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Las Vegas feed store says it's sold out of horse de-wormer as people seek unsafe COVID-19 treatment

ivermectin sign
Posted at 10:49 AM, Aug 27, 2021
and last updated 2021-08-27 10:53:19-04

LAS VEGAS — A Las Vegas feed store says it's facing a shortage of a drug designed to treat parasitic worms in large animals because customers are purchasing it as a treatment for COVID-19.

The drug, Ivermectin, was the subject of a warning for the Centers for Disease Control and Prevention on Thursday. Though it's been studied in connection with treating COVID-19, the FDA strongly recommends against non-prescription human consumption of the drug.

But that's not stopping people from trying to get their hands on Ivermectin in the Las Vegas valley.

V&V Tack and Feed normally stocks and sell Ivermectin for use on horses. But right now, they're completely sold out of the horse dewormer, and store associate Shelly Smith suspects a lot of her customers aren't using it as intended.

"I had a gentleman come in, and he was an older gentleman. He told me that his wife wanted him to be on the Ivermectin plan," Smith said. "I immediately brought him over here because at that time, I had this sign hung up, and I told him this isn't safe for you to take. And he says, 'Well, we've been taking it, and my only side effect is I can't see in the morning.' That's a big side effect, so you probably shouldn't take it."

Smith says the demand for Ivermectin started increasing months ago, so she decided to put out a warning sign next to the drug.

"The first sign came about several months ago when you started seeing articles about Ivermectin treating COVID," Smith said. "So when I was ordering my Ivermectin, I noticed our distributors had that [warning], so I figured let me hang one too just to let people know, 'Do not take this.'"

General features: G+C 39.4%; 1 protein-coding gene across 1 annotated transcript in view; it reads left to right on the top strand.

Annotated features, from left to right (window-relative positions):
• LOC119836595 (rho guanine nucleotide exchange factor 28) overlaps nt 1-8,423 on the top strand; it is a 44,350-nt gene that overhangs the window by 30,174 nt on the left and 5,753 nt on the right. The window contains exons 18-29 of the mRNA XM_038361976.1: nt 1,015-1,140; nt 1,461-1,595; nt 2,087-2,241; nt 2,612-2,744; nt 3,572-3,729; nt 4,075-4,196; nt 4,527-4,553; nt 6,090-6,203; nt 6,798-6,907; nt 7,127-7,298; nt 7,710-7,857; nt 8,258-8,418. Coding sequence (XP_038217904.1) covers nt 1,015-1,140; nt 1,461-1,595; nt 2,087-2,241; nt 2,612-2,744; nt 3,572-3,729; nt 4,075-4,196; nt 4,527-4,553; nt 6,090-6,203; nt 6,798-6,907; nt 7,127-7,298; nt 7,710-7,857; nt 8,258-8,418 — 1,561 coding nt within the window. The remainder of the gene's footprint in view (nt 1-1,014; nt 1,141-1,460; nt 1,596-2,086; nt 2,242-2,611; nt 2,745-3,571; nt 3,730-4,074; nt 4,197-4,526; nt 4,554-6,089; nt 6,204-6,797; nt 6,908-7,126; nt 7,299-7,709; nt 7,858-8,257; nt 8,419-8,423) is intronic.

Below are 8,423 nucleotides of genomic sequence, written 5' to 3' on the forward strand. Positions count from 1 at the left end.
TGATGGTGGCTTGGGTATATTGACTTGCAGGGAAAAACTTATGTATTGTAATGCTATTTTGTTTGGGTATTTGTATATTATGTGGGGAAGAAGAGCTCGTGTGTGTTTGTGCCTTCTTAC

Smith says the demand for the drug has continued to increase in recent weeks, and she's been receiving four or five customer calls a day inquiring about Ivermectin. That's why Smith hung up a second sign, now requiring customers to present a picture of their horse before they can buy Ivermectin.

"I don't want people taking Ivermectin horse wormer because it's horse wormer," Smith said. "You need to prove to me that you have a horse in order for me to sell you this product because you should not be taking this product. This is not for humans to take. This is to treat parasites in horses.

Dr. AJ Manship at Desert Pines Equine Center concurs. He doesn't recommend any humans take Ivermectin — and most animals, for that matter.

"It can have a lot of serious consequences in people and actually in some veterinary species as well, especially if the correct dose is not administered," Manship said. "In animals, we saw a lot of neurologic diseases, so seizures, coma, death if it's overdosed. A lot of people that own shepherd dogs will be familiar with this. They're very sensitive to this drug, and it can kill them. Any time these drugs are used in an unintended manner, there's a really high likelihood of complication, and it's just not safe."

One of the repercussions of the Ivermectin is that horse owners now have none to give their animals. Shelly Smith says she can't find a single supplier who has Ivermectin in stock right now, and she has no guarantee that will change anytime soon.

This story was originally published by Ross DiMattei on Scripps station KTNV in Las Vegas.

Johns Hopkins Center for Systems Science and Engineering